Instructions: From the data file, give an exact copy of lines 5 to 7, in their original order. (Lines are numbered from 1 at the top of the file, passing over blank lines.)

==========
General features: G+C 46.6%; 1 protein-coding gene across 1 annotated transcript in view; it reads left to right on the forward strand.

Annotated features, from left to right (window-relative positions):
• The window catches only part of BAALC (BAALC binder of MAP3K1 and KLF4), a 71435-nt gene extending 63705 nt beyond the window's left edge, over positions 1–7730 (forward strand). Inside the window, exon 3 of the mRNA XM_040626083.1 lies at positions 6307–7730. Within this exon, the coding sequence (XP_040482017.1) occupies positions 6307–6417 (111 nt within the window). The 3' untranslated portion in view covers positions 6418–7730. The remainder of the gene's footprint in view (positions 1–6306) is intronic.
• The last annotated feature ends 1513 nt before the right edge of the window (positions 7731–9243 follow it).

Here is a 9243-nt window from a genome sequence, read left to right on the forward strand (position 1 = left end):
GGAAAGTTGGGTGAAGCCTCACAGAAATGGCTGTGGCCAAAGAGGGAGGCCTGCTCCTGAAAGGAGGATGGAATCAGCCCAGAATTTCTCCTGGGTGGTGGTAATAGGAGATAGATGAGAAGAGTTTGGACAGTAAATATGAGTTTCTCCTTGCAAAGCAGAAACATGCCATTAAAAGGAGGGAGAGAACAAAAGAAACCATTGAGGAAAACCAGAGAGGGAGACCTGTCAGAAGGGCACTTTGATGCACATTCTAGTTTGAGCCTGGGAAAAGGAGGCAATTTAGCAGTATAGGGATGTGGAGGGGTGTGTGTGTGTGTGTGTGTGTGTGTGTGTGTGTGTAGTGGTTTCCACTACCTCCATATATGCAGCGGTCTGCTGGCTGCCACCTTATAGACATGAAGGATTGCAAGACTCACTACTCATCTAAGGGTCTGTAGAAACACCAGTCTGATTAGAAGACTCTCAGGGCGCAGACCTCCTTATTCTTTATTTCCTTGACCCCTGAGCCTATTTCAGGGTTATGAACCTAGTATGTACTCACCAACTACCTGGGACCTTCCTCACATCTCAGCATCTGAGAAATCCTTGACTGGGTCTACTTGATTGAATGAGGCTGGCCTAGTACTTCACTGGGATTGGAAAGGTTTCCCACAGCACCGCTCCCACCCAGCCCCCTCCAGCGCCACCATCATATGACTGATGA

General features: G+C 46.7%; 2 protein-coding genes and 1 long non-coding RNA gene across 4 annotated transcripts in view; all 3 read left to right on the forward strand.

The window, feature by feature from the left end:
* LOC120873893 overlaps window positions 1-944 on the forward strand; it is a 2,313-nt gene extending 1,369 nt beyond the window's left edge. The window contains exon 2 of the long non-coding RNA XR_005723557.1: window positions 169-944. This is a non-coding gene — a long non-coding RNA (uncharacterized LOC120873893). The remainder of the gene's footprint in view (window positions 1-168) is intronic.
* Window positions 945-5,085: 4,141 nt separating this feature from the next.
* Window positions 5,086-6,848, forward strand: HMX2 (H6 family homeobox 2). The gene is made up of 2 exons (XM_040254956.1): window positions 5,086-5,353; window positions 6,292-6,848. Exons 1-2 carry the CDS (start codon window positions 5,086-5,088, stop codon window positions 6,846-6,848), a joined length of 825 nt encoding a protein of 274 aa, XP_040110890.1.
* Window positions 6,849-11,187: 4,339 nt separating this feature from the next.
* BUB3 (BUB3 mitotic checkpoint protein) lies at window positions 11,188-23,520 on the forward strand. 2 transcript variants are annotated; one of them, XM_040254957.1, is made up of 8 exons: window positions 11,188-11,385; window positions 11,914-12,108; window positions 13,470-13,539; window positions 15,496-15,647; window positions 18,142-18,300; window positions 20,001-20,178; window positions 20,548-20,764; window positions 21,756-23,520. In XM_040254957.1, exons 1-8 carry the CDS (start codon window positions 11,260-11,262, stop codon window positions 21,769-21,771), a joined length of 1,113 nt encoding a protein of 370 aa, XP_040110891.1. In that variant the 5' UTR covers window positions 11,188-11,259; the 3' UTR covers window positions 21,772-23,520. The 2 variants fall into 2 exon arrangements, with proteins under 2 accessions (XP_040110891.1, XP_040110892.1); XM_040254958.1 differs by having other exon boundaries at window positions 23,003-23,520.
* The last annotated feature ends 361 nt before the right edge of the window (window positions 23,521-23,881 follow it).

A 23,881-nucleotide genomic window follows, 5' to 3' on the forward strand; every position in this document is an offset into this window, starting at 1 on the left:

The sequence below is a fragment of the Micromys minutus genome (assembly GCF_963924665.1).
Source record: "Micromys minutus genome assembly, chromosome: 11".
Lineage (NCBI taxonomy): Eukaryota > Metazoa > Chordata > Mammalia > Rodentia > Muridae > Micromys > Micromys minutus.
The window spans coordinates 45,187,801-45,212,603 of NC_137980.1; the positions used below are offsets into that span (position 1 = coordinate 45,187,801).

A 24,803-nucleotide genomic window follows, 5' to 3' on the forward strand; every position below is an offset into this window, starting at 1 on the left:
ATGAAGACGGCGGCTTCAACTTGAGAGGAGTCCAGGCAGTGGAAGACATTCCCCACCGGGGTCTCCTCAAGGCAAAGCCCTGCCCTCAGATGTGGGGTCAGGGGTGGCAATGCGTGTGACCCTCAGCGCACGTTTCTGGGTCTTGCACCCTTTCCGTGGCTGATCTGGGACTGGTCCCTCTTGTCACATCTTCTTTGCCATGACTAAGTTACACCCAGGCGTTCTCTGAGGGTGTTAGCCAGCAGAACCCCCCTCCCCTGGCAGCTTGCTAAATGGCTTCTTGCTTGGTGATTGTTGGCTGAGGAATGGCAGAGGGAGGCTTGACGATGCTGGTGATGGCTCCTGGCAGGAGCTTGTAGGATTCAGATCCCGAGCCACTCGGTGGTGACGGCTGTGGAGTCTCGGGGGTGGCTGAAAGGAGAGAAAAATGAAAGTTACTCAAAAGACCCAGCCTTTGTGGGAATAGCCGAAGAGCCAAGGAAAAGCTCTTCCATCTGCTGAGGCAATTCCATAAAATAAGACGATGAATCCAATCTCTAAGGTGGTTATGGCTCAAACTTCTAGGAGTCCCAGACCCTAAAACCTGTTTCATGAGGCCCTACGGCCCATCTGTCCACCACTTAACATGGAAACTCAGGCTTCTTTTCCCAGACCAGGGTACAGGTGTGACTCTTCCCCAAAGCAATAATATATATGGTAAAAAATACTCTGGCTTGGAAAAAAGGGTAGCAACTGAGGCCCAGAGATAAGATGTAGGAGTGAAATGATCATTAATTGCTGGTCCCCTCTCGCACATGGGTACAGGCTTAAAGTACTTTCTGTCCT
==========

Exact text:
Here is a 9243-nt window from a genome sequence, read left to right on the forward strand (position 1 = left end):
GGAAAGTTGGGTGAAGCCTCACAGAAATGGCTGTGGCCAAAGAGGGAGGCCTGCTCCTGAAAGGAGGATGGAATCAGCCCAGAATTTCTCCTGGGTGGTGGTAATAGGAGATAGATGAGAAGAGTTTGGACAGTAAATATGAGTTTCTCCTTGCAAAGCAGAAACATGCCATTAAAAGGAGGGAGAGAACAAAAGAAACCATTGAGGAAAACCAGAGAGGGAGACCTGTCAGAAGGGCACTTTGATGCACATTCTAGTTTGAGCCTGGGAAAAGGAGGCAATTTAGCAGTATAGGGATGTGGAGGGGTGTGTGTGTGTGTGTGTGTGTGTGTGTGTGTGTGTAGTGGTTTCCACTACCTCCATATATGCAGCGGTCTGCTGGCTGCCACCTTATAGACATGAAGGATTGCAAGACTCACTACTCATCTAAGGGTCTGTAGAAACACCAGTCTGATTAGAAGACTCTCAGGGCGCAGACCTCCTTATTCTTTATTTCCTTGACCCCTGAGCCTATTTCAGGGTTATGAACCTAGTATGTACTCACCAACTACCTGGGACCTTCCTCACATCTCAGCATCTGAGAAATCCTTGACTGGGTCTACTTGATTGAATGAGGCTGGCCTAGTACTTCACTGGGATTGGAAAGGTTTCCCACAGCACCGCTCCCACCCAGCCCCCTCCAGCGCCACCATCATATGACTGATGA

General features: G+C 46.7%; 2 protein-coding genes and 1 long non-coding RNA gene across 4 annotated transcripts in view; all 3 read left to right on the forward strand.